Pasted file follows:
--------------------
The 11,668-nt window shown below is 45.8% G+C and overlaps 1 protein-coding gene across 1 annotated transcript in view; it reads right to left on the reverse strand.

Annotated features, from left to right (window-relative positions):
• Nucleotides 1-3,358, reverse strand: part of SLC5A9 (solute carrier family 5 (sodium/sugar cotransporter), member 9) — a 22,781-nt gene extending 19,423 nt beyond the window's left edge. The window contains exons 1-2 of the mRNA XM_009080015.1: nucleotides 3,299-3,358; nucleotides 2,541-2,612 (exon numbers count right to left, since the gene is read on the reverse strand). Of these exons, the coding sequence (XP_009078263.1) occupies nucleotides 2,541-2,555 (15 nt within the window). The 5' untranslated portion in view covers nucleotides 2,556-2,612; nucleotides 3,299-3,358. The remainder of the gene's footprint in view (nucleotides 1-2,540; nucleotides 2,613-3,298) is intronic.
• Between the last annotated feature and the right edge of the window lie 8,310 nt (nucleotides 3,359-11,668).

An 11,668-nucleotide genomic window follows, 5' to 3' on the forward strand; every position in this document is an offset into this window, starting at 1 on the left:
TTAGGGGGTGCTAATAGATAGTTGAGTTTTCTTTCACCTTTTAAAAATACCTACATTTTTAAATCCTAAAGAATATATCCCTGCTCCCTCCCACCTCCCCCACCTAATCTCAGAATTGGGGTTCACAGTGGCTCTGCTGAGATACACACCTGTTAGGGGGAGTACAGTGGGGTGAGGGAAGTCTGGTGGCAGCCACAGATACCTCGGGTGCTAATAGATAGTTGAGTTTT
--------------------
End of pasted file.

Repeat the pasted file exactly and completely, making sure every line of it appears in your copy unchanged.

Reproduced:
The 11,668-nt window shown below is 45.8% G+C and overlaps 1 protein-coding gene across 1 annotated transcript in view; it reads right to left on the reverse strand.

Annotated features, from left to right (window-relative positions):
• Nucleotides 1-3,358, reverse strand: part of SLC5A9 (solute carrier family 5 (sodium/sugar cotransporter), member 9) — a 22,781-nt gene extending 19,423 nt beyond the window's left edge. The window contains exons 1-2 of the mRNA XM_009080015.1: nucleotides 3,299-3,358; nucleotides 2,541-2,612 (exon numbers count right to left, since the gene is read on the reverse strand). Of these exons, the coding sequence (XP_009078263.1) occupies nucleotides 2,541-2,555 (15 nt within the window). The 5' untranslated portion in view covers nucleotides 2,556-2,612; nucleotides 3,299-3,358. The remainder of the gene's footprint in view (nucleotides 1-2,540; nucleotides 2,613-3,298) is intronic.
• Between the last annotated feature and the right edge of the window lie 8,310 nt (nucleotides 3,359-11,668).

An 11,668-nucleotide genomic window follows, 5' to 3' on the forward strand; every position in this document is an offset into this window, starting at 1 on the left:
TTAGGGGGTGCTAATAGATAGTTGAGTTTTCTTTCACCTTTTAAAAATACCTACATTTTTAAATCCTAAAGAATATATCCCTGCTCCCTCCCACCTCCCCCACCTAATCTCAGAATTGGGGTTCACAGTGGCTCTGCTGAGATACACACCTGTTAGGGGGAGTACAGTGGGGTGAGGGAAGTCTGGTGGCAGCCACAGATACCTCGGGTGCTAATAGATAGTTGAGTTTT